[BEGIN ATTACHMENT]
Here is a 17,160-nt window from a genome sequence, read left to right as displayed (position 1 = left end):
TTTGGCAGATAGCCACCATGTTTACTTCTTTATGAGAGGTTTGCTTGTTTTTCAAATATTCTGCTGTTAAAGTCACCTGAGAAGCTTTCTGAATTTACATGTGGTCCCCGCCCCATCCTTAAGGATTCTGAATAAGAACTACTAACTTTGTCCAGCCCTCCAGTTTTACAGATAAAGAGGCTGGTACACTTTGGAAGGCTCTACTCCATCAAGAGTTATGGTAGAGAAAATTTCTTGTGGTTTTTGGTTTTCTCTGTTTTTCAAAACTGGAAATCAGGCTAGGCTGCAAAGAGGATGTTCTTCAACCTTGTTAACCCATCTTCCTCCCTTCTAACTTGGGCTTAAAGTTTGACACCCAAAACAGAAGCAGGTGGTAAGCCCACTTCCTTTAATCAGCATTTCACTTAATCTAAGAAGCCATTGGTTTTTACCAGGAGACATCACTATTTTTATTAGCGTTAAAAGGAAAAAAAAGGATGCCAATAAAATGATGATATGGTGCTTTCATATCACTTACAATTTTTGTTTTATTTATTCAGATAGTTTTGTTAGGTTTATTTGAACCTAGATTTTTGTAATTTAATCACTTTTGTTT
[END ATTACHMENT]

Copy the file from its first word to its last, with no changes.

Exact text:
Here is a 17,160-nt window from a genome sequence, read left to right as displayed (position 1 = left end):
TTTGGCAGATAGCCACCATGTTTACTTCTTTATGAGAGGTTTGCTTGTTTTTCAAATATTCTGCTGTTAAAGTCACCTGAGAAGCTTTCTGAATTTACATGTGGTCCCCGCCCCATCCTTAAGGATTCTGAATAAGAACTACTAACTTTGTCCAGCCCTCCAGTTTTACAGATAAAGAGGCTGGTACACTTTGGAAGGCTCTACTCCATCAAGAGTTATGGTAGAGAAAATTTCTTGTGGTTTTTGGTTTTCTCTGTTTTTCAAAACTGGAAATCAGGCTAGGCTGCAAAGAGGATGTTCTTCAACCTTGTTAACCCATCTTCCTCCCTTCTAACTTGGGCTTAAAGTTTGACACCCAAAACAGAAGCAGGTGGTAAGCCCACTTCCTTTAATCAGCATTTCACTTAATCTAAGAAGCCATTGGTTTTTACCAGGAGACATCACTATTTTTATTAGCGTTAAAAGGAAAAAAAAGGATGCCAATAAAATGATGATATGGTGCTTTCATATCACTTACAATTTTTGTTTTATTTATTCAGATAGTTTTGTTAGGTTTATTTGAACCTAGATTTTTGTAATTTAATCACTTTTGTTT